This one's good. In toto. Via Working For Change.
Cynthia Tucker - Universal Press Syndicate
12.13.04 - Never underestimate the power of myth. It can solder broken resolve, fuel astounding acts of courage and overwhelm evidence and reason.
That's why the U.S. military struggles so hard to create myths to shore up support for its dubious enterprise in Iraq. Jessica Lynch -- young and blond -- seemed to come straight from central casting to play the part of courageous heroine. Only later did we learn that she never fired a shot. Never mind. The myth served its purpose.
So has the Bush administration's convoluted explanation for the overthrow of Saddam Hussein. It doesn't hang together logically; its internal contradictions are too great, its fabrications too obvious. Nevertheless, the fanciful tale of a heroic and just America tracking down and killing the terrorists who struck us on 9/11 -- or, even if they didn't, who would strike us if they had a chance -- served well enough to get President Bush re-elected.
It has also served to keep rank-and-file soldiers and their families back home squarely behind the president. Few soldiers or their families have publicly expressed doubts about the Iraqi mission, despite clear evidence of a con job -- from pre-war assurances they would be greeted as liberators to a post-invasion back-door draft that will keep many overseas past their tours.
That could be changing, however. Even compelling myths can wear thin when bleak reality eats away at them every day. That reality reared up several days ago in a so-called "town hall meeting" Defense Secretary Donald Rumsfeld held with soldiers in Kuwait. The troops peppered Rumsfeld with pointed questions about inadequate equipment and extensions of duty.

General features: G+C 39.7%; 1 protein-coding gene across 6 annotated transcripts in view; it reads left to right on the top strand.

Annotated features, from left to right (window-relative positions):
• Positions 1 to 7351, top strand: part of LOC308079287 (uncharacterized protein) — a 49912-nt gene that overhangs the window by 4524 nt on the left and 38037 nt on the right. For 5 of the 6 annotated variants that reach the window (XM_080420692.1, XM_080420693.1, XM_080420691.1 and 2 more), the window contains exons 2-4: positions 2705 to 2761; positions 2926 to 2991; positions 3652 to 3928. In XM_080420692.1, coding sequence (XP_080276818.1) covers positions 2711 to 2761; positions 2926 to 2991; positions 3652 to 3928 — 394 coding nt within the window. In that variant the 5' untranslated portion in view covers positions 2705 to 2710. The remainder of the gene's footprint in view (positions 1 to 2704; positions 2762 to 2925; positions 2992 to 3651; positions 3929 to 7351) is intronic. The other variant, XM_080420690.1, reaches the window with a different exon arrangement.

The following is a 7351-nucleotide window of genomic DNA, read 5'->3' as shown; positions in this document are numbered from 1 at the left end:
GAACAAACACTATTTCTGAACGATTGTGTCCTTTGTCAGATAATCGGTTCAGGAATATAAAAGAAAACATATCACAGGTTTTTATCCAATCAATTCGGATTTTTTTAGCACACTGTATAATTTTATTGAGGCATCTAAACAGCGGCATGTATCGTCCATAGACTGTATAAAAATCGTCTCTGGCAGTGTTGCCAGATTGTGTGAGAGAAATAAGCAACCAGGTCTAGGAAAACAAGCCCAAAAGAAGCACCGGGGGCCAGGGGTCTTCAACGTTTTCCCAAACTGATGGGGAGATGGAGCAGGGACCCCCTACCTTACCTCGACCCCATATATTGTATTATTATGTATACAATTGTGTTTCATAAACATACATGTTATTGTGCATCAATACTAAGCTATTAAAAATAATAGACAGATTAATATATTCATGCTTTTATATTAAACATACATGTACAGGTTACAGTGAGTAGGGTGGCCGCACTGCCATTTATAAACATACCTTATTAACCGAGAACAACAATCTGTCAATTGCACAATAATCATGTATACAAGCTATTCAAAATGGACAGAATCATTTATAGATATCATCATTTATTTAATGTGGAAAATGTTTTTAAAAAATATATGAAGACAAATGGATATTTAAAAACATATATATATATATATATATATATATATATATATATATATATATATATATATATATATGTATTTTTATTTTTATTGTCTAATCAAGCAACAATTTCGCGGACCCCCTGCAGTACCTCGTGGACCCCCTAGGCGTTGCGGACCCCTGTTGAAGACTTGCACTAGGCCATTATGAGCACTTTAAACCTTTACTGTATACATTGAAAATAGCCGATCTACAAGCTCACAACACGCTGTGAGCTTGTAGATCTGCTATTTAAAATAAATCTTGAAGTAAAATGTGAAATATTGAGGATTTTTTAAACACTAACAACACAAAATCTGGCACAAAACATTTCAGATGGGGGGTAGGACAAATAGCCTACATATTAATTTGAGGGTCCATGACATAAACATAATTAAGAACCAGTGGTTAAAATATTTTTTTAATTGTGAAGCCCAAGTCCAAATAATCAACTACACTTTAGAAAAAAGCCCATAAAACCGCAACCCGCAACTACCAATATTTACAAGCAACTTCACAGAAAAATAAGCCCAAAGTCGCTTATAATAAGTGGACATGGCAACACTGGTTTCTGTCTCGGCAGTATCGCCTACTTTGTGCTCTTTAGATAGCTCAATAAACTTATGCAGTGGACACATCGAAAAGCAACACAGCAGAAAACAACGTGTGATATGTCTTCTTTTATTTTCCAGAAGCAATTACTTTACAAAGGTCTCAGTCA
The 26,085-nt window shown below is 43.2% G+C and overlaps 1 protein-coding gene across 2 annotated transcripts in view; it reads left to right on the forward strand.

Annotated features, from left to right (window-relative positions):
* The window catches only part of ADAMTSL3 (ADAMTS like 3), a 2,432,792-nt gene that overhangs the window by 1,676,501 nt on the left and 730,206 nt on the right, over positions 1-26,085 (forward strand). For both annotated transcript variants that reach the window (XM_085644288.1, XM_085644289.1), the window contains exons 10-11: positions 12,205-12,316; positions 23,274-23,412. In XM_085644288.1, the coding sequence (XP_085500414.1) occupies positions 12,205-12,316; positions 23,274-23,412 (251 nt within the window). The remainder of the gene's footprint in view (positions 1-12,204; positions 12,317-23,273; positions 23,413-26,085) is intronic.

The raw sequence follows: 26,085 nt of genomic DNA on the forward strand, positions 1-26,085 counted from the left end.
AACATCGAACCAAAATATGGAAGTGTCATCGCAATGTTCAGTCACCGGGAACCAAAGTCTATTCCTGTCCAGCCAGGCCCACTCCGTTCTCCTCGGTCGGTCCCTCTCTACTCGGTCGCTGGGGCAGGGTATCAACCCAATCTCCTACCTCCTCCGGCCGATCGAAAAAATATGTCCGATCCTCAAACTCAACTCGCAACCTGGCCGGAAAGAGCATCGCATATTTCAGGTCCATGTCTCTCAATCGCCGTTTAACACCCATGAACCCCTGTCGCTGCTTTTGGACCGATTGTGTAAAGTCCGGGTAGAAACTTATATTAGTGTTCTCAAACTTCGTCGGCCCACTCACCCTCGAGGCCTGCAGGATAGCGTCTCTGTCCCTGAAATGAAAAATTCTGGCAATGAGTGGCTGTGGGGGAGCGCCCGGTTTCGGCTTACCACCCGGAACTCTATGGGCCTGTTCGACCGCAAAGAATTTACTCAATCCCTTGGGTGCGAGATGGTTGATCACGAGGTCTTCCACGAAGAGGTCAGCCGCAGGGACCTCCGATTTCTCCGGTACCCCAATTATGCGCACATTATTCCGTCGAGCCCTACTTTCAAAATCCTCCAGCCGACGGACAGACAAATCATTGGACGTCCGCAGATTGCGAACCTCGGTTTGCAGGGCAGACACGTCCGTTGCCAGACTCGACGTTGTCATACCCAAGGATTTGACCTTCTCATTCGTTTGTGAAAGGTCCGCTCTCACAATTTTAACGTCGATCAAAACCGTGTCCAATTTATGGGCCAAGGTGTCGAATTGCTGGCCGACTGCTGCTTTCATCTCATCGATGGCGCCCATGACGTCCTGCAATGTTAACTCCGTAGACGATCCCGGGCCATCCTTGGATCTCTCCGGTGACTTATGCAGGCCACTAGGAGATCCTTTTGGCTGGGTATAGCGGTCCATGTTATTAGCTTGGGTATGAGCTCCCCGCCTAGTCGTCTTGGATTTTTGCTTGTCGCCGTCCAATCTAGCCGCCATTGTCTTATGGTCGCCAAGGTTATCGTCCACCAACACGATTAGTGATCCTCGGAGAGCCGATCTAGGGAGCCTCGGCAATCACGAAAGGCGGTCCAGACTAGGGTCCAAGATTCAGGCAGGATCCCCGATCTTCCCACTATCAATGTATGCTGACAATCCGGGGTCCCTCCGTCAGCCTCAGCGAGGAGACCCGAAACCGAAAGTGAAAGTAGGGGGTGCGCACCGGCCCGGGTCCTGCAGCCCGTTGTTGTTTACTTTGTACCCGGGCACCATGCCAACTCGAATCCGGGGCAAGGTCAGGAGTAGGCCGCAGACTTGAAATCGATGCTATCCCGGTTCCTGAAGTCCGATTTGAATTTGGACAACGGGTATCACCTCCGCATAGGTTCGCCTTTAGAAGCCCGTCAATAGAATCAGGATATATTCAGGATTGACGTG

Painful reality hits hard, too, when families see horribly maimed young men and women who will never recover anything resembling a normal life. While the numbers of war dead have been faithfully reported -- even as the Bush administration has deflected attention from them -- the number of casualties, closing in on 10,000, has gone little noticed.
They have been shuttled quietly away to military hospitals for additional treatment and rehabilitation, though it is difficult to imagine that some will ever be able go home. The New England Journal of Medicine reports on one airman who survived even though he lost both legs, his right hand and part of his face. "How he and others like him will be able to live and function remains an open question," the article noted.
And the journal article did not address another large category of casualties: the emotionally shattered young men and women who found the horrors of war more overwhelming than they expected. Many will struggle with psychic scars for the rest of their lives.
These burdens are borne by a relatively small sliver of the American population -- the working class. Enlisted men and women tend to come from households earning between $32,000 and $33,500, according to a 1999 Defense Department study. (The median American household income is $43,300.) The poorest of the poor don't go; neither do the affluent.
It is odd enough that so many working-class Americans have been seduced by Bush's claims that he's a regular guy looking out for their interests, when, in fact, his policies overwhelmingly benefit well-off families and wealthy corporations. It is downright weird that so many of them have been taken in by his story of a just war when their sons and daughters, husbands and wives -- not the scions of the wealthy -- are the ones paying the ultimate price for it.
This contradiction simply cannot hold much longer, and perhaps it won't have to. Bush may be planning to use the cover of January elections in Iraq to declare victory and leave -- whether the country is stable or not.
But if large numbers of U.S. troops are ordered to stay in Iraq for another four years, as Rumsfeld recently suggested, you can expect to see signs that the hard truth is puncturing the romantic myth of a just war easily won. Those doing the grieving and dying are unlikely to go on willingly playing their part in the fantasy.
(c) 2004, The Atlanta Journal-Constitution